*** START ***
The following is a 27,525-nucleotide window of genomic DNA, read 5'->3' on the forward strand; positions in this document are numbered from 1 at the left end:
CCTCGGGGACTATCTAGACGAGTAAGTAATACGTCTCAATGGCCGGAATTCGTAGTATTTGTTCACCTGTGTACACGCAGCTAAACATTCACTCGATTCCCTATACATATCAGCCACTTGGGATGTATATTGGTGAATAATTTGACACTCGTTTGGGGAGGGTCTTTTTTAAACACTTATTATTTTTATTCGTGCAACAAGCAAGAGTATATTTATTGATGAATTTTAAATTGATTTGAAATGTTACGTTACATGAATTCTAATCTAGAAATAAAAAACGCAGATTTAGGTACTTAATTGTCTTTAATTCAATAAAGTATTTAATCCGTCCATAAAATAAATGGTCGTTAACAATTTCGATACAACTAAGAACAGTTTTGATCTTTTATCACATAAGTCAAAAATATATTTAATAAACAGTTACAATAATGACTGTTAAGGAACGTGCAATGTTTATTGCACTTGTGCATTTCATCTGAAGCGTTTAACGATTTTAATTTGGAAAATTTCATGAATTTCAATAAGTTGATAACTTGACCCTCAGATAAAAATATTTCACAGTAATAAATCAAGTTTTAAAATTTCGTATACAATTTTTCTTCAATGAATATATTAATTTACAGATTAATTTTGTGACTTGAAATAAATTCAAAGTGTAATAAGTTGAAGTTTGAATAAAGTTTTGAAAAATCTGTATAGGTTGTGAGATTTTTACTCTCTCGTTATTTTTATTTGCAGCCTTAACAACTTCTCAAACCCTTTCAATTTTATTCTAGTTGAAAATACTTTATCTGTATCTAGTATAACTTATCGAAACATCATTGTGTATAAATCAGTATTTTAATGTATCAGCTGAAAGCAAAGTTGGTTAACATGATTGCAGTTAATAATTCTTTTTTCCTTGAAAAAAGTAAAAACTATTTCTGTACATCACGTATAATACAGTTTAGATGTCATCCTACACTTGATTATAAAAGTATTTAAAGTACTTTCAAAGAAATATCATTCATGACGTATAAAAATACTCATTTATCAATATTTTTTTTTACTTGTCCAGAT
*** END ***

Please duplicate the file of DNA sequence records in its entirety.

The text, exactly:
The following is a 27,525-nucleotide window of genomic DNA, read 5'->3' on the forward strand; positions in this document are numbered from 1 at the left end:
CCTCGGGGACTATCTAGACGAGTAAGTAATACGTCTCAATGGCCGGAATTCGTAGTATTTGTTCACCTGTGTACACGCAGCTAAACATTCACTCGATTCCCTATACATATCAGCCACTTGGGATGTATATTGGTGAATAATTTGACACTCGTTTGGGGAGGGTCTTTTTTAAACACTTATTATTTTTATTCGTGCAACAAGCAAGAGTATATTTATTGATGAATTTTAAATTGATTTGAAATGTTACGTTACATGAATTCTAATCTAGAAATAAAAAACGCAGATTTAGGTACTTAATTGTCTTTAATTCAATAAAGTATTTAATCCGTCCATAAAATAAATGGTCGTTAACAATTTCGATACAACTAAGAACAGTTTTGATCTTTTATCACATAAGTCAAAAATATATTTAATAAACAGTTACAATAATGACTGTTAAGGAACGTGCAATGTTTATTGCACTTGTGCATTTCATCTGAAGCGTTTAACGATTTTAATTTGGAAAATTTCATGAATTTCAATAAGTTGATAACTTGACCCTCAGATAAAAATATTTCACAGTAATAAATCAAGTTTTAAAATTTCGTATACAATTTTTCTTCAATGAATATATTAATTTACAGATTAATTTTGTGACTTGAAATAAATTCAAAGTGTAATAAGTTGAAGTTTGAATAAAGTTTTGAAAAATCTGTATAGGTTGTGAGATTTTTACTCTCTCGTTATTTTTATTTGCAGCCTTAACAACTTCTCAAACCCTTTCAATTTTATTCTAGTTGAAAATACTTTATCTGTATCTAGTATAACTTATCGAAACATCATTGTGTATAAATCAGTATTTTAATGTATCAGCTGAAAGCAAAGTTGGTTAACATGATTGCAGTTAATAATTCTTTTTTCCTTGAAAAAAGTAAAAACTATTTCTGTACATCACGTATAATACAGTTTAGATGTCATCCTACACTTGATTATAAAAGTATTTAAAGTACTTTCAAAGAAATATCATTCATGACGTATAAAAATACTCATTTATCAATATTTTTTTTTACTTGTCCAGAT